SUBJECT: NASA Appropriations
The House this week passed legislation to provide NASA $13.648 billion in FY 1998 -- $148 million above the Administration's request. Of the additional funding, $100 million is directed to the U.S./Russian Cooperative Program.
Prior to the floor debate, which took place on Tuesday and Wednesday, several House members announced their intentions to offer amendments to the spending bill. Congressman Dana Rohrabacher (R-CA) drafted a measure to shift funding from the space station account, including the $100 million for the U.S./Russian Cooperative Program, to develop a second Reusable Launch Vehicle. But this amendment and others were never considered. Progress on the VA-HUD-IA bill moved uncharacteristically fast, catching members off guard. When the time arrived for members to offer space-related amendments, they were not on the floor and consequently lost the opportunity to introduce their amendments.
Science Committee Chairman James Sensenbrenner (R-WI) happened to be on the House floor at the right time and was able to offer his amendment, which would have deleted the $100 million in additional funding for the U.S./Russian Cooperative Program. Sensenbrenner said NASA had failed to fully account for the funds it needs to build contingency hardware as a safeguard against further Russian delays in constructing the space station. He said the $100 million had not been requested by the Administration and would only encourage Russia to drag its feet in completing its end of the bargain.
Few members were available to debate the Sensenbrenner measure. Congressman Jerry Lewis (R-CA), Chairman of the Subcommittee on VA-HUD-IA Appropriations, opposed the amendment, warning the cut might impact the space station's schedule and partnership with Russia. Congressman Tim Roemer (D-IN) and congressman Rohrabacher gave brief statements in support of the amendment. Sensenbrenner asked for a recorded vote and the measure failed by a vote of 227 to 200. Republican votes were about evenly split, with Democrats strongly opposing the provision.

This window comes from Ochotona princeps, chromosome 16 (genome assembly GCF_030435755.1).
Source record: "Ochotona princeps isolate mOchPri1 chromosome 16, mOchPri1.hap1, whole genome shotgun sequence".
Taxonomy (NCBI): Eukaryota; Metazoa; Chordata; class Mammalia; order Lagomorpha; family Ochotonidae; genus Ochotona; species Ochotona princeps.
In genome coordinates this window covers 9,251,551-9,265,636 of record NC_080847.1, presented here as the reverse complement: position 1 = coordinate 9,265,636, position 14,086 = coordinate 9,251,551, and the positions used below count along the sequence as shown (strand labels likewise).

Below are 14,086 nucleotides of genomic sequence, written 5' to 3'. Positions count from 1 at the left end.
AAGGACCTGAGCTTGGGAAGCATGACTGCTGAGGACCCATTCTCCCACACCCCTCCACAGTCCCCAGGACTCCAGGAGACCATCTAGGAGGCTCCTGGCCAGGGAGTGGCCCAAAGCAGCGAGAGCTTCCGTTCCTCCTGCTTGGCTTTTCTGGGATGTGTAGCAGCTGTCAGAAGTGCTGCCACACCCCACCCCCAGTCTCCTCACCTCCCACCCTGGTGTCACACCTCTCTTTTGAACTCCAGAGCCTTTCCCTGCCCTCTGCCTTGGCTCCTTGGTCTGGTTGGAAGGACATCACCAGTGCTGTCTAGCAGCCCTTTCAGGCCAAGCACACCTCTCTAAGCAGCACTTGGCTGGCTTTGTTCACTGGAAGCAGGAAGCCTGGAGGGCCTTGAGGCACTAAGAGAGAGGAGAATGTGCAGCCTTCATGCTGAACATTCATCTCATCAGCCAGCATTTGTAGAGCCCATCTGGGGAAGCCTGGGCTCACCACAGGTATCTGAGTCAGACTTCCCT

The House debate on the VA-HUD-IA bill, as a whole, proved less contentious than in recent years because of the availability of additional funding -- approximately $600 million more than the Administration's request. According to Rep. Lewis, the generous budget gives members a "chance to catch [their] breath." However, he warned that less funding is provided in the Senate's bill, meaning "some very tough decisions" down the road.
On Tuesday, the Senate VA-HUD-IA Subcommittee approved $13.5 billion for NASA's FY 1998 budget. Unlike the House bill, the Senate bill does not include additional funding for the U.S./Russian Cooperative Program.
The bill went to the full committee this afternoon; results are expected tomorrow, with no major changes anticipated.
Next step: conference action on the two bills.
Unlike previous years, Congressman Roemer did not offer an amendment to kill the space station. Several months ago, he tried to knock the project out of "orbit" in an amendment to the Space Authorization Act (NASA's authorization bill). The measure was defeated by a vote of 305 to 112 - the largest margin to date. It appears Roemer may have thrown in the towel.
Finally, the House floor debate on the NASA budget had a decidedly more optimistic tone than in the recent past. With the success of the Mars Pathfinder, numerous House members made speciall efforts to congratulate NASA for the mission and to associate themselves with the agency's accomplishments.
About the "NSS Capital Capsule"
The National Space Society is an independent space advocacy group headquartered in Washington, DC. Its 25,000 members and 95 chapters support the creation of a spacefaring civilization. For more information on the NSS and our future in space, visit http://www.nss.org/.